Benefit-Based Approach to Statins Pinpoints One in Six Patients Eligible for Therapy

One expert, however, worries about “mass statinization” and argues that use of CAC screening can better identify eligible statin candidates.

Benefit-Based Approach to Statins Pinpoints One in Six Patients Eligible for Therapy

Taking the long view on statin therapy, roughly one in six patients without existing cardiovascular disease would be eligible for the lipid-lowering therapy based on a “benefit-based” approach rather than standard risk stratification, according to the results of a new study.

For patients expected to achieve a 15% or greater absolute reduction in cardiovascular risk over a 30-year period with statin therapy, investigators estimate that 17.5% of US individuals would be eligible to receive statins. Importantly, the benefit-based approach identifies younger individuals with higher LDL cholesterol levels who would not now be eligible for statin therapy based on current risk stratification calculators.

“One of the major issues of any risk-based approach is that risk is almost entirely linked with age,” said lead investigator George Thanassoulis, MD (McGill University Health Center, Montreal, Canada). “When you use a risk model, you’re going to be treating older patients and missing a lot of young patients. When we look at how heart attacks break down, we do see that almost 30% of heart attacks happen in younger patients, and these are patients who would normally not be prescribed statins based on these risk-based approaches. This is despite the fact that often these individuals may have elevated LDL cholesterol or other risk factors. The risk calculators don’t seem to put enough emphasis on young people with high LDL levels.”

The new analysis is an extension of the researchers’ previously published work, where they tested two separate approaches for statin eligibility. The first approach was based on the American College of Cardiology/American Heart Association (ACC/AHA) guidelines that recommend statin therapy for individuals with a 10-year atherosclerotic cardiovascular disease (ASCVD) risk of 7.5% or greater. The second is a benefit-based approach that treats patients with an expected 2.3% or greater absolute reduction in ASCVD events based on randomized, controlled trial data.

Using the benefit-based approach, the researchers identified a large number of patients not eligible for statins according to the ACC/AHA guidelines but who had an equal or greater benefit from statins compared with higher-risk individuals. In their latest study, which was published October 24, 2018, in JAMA Cardiology, the researchers again compare the risk-based and benefit-based approach for determining statin eligibility but extend the analysis beyond 10 years.

There is a very compelling rationale for the benefit-based approach, according to Fernando Cesena, MD, PhD (Hospital Israelita Albert Einstein, São Paulo, Brazil), particularly since atherosclerosis is a lifelong disease. “Guidelines emphasize the 10-year risk, but most patients seen in the clinical office who will suffer a cardiovascular event will have it in more than 10 years,” he told TCTMD in an email. “Physicians should be encouraged to estimate the long-term risk when the 10-year risk is low to intermediate.”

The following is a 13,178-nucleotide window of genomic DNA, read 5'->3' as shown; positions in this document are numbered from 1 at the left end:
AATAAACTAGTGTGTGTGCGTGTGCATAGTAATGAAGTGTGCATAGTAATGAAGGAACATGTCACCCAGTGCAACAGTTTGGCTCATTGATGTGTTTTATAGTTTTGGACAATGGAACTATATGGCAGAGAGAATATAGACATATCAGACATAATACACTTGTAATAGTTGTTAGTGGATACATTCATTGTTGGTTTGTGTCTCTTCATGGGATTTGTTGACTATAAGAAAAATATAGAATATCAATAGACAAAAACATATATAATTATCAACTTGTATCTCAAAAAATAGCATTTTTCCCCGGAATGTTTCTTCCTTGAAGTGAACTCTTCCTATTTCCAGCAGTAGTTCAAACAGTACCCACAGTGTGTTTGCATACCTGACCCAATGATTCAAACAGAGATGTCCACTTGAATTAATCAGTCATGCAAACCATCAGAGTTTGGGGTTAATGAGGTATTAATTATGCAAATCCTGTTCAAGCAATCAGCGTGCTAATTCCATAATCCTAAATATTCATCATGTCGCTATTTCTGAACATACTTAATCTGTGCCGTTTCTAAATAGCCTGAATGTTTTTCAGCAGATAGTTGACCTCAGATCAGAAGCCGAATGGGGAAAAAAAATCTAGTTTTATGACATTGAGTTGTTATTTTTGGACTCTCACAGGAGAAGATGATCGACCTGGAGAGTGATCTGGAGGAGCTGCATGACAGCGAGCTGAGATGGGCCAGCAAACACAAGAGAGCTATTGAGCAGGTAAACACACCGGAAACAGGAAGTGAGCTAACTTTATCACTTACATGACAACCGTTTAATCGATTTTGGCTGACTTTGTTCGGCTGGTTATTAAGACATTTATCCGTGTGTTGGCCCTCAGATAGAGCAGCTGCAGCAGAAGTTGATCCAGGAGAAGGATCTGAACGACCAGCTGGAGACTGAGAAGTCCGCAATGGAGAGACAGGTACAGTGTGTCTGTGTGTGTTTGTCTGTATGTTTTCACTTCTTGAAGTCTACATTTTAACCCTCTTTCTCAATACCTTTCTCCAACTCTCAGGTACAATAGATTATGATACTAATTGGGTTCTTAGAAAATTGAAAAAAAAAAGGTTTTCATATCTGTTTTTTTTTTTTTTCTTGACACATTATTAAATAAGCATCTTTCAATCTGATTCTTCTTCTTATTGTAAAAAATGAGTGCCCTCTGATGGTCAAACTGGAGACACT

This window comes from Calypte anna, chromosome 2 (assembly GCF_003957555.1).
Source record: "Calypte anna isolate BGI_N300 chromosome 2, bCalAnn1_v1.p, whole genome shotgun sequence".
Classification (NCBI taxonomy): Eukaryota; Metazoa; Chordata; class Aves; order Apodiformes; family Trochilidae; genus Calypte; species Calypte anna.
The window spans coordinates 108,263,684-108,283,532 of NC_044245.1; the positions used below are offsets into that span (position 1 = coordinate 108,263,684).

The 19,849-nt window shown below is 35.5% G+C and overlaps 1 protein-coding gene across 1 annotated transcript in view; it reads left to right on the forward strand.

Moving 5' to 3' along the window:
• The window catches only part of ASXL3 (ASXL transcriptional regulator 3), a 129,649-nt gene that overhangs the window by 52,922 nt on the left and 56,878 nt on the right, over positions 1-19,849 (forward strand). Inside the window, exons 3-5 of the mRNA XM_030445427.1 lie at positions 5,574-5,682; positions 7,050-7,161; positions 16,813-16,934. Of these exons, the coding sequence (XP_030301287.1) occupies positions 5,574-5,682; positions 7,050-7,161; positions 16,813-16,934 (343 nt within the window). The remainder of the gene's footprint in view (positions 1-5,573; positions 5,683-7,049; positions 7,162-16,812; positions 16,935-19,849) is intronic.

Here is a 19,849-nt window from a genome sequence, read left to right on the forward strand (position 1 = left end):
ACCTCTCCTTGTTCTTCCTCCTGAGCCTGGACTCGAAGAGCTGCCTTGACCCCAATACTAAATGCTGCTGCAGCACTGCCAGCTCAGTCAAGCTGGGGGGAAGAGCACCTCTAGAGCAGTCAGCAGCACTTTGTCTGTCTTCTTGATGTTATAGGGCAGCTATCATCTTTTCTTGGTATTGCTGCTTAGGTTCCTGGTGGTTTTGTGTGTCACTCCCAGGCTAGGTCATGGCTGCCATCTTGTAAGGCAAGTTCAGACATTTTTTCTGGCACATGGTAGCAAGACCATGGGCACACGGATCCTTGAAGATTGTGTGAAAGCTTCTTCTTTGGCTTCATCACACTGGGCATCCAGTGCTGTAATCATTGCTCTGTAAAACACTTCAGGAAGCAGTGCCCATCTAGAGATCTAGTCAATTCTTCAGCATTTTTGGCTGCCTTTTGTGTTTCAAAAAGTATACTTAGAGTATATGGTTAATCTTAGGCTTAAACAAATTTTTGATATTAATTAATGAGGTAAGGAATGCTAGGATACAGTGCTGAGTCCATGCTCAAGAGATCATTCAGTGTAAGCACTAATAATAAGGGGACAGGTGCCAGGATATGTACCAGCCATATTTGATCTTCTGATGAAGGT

Additionally, the benefit-based approach may optimize statin prescription, selecting those who have the most to gain from treatment. “The ultimate goal of the treatment is the cardiovascular benefit, which depends not only on the risk, but also on the magnitude of LDL cholesterol reduction in mg/dL,” said Cesena, who was not involved in the new analysis. “Therefore, the benefit-based model ‘fills a gap’ in the risk-based strategy recommended by recent guidelines.”

Thinking Long-term

Using data from the National Health and Nutrition Survey (NHANES), Thanassoulis and colleagues included individuals 40 to 60 years without ASCVD, diabetes, or LDL cholesterol greater than 190 mg/dL who were not taking statins. They calculated the number of people who would be eligible for statins based on the ACC/AHA 10-year risk threshold, those eligible based on an expected 10-year absolute risk reduction of 2.3% or greater, and those with an expected 30-year absolute risk reduction of 15% or greater.

Of the 56.6 million NHANES participants included in the analysis, 5.4 million (9.5%) would be eligible for statins based on the ACC/AHA recommendations. Using the 10-year benefit-based approach assuming an absolute risk reduction of 2.3% or greater, 7.3 million (13.0%) would be eligible for statins. At 30 years, when using the benefit-based approach, 9.9 million (17.5%) participants would be eligible for statin therapy. The number needed to treat to prevent one ASCVD event was 17.5 patients using the ACC/AHA risk-based approach. In contrast, the number needed to treat using the 10-year and 30-year benefit-based models was 14.5 and 6.7 patients, respectively.   

“There is a lot of discussion about the risks and benefits of taking statins,” said Thanassoulis. “There is a lot of pushback, with people arguing that the number needed to treat is very high and that tends to be because we look at short term periods of 5 or 10 years. Yet, when you’re started on a statin, for the patients that I see, they understand they’re going to be taking the drug 10, 15, 20, or 25 years. I could never tell them the long-term benefit—I could tell them the short-term benefit—but here we’re extending the benefit to show that if there are six patients in front of me, one of them is going to have a very high degree of benefit when taking a statin for 30 years.”